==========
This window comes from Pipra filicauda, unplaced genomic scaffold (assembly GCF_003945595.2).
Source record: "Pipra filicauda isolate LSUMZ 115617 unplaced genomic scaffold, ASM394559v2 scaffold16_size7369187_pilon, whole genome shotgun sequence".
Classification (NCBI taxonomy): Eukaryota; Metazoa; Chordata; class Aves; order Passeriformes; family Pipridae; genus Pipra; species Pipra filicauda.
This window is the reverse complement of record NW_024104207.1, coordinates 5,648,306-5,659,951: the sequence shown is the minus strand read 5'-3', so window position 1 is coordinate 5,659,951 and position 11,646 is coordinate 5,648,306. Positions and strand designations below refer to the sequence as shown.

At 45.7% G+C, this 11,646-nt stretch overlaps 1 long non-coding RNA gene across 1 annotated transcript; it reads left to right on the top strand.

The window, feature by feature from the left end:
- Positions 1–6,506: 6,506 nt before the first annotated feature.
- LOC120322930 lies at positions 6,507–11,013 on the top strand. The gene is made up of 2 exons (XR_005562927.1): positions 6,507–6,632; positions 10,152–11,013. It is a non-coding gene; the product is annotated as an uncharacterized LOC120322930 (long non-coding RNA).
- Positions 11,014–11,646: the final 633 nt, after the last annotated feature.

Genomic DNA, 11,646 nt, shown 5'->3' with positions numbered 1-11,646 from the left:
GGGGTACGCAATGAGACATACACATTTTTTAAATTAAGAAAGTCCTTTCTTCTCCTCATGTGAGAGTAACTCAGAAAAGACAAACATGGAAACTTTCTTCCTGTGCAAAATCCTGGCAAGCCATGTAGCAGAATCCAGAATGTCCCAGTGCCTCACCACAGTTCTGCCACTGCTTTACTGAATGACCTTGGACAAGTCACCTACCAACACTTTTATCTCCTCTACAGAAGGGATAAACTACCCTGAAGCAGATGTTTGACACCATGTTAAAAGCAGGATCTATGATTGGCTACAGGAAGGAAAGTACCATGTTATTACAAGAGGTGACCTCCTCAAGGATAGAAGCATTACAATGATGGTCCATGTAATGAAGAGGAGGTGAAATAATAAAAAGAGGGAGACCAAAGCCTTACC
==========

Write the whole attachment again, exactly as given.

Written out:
This window comes from Pipra filicauda, unplaced genomic scaffold (assembly GCF_003945595.2).
Source record: "Pipra filicauda isolate LSUMZ 115617 unplaced genomic scaffold, ASM394559v2 scaffold16_size7369187_pilon, whole genome shotgun sequence".
Classification (NCBI taxonomy): Eukaryota; Metazoa; Chordata; class Aves; order Passeriformes; family Pipridae; genus Pipra; species Pipra filicauda.
This window is the reverse complement of record NW_024104207.1, coordinates 5,648,306-5,659,951: the sequence shown is the minus strand read 5'-3', so window position 1 is coordinate 5,659,951 and position 11,646 is coordinate 5,648,306. Positions and strand designations below refer to the sequence as shown.

At 45.7% G+C, this 11,646-nt stretch overlaps 1 long non-coding RNA gene across 1 annotated transcript; it reads left to right on the top strand.

The window, feature by feature from the left end:
- Positions 1–6,506: 6,506 nt before the first annotated feature.
- LOC120322930 lies at positions 6,507–11,013 on the top strand. The gene is made up of 2 exons (XR_005562927.1): positions 6,507–6,632; positions 10,152–11,013. It is a non-coding gene; the product is annotated as an uncharacterized LOC120322930 (long non-coding RNA).
- Positions 11,014–11,646: the final 633 nt, after the last annotated feature.

Genomic DNA, 11,646 nt, shown 5'->3' with positions numbered 1-11,646 from the left:
GGGGTACGCAATGAGACATACACATTTTTTAAATTAAGAAAGTCCTTTCTTCTCCTCATGTGAGAGTAACTCAGAAAAGACAAACATGGAAACTTTCTTCCTGTGCAAAATCCTGGCAAGCCATGTAGCAGAATCCAGAATGTCCCAGTGCCTCACCACAGTTCTGCCACTGCTTTACTGAATGACCTTGGACAAGTCACCTACCAACACTTTTATCTCCTCTACAGAAGGGATAAACTACCCTGAAGCAGATGTTTGACACCATGTTAAAAGCAGGATCTATGATTGGCTACAGGAAGGAAAGTACCATGTTATTACAAGAGGTGACCTCCTCAAGGATAGAAGCATTACAATGATGGTCCATGTAATGAAGAGGAGGTGAAATAATAAAAAGAGGGAGACCAAAGCCTTACC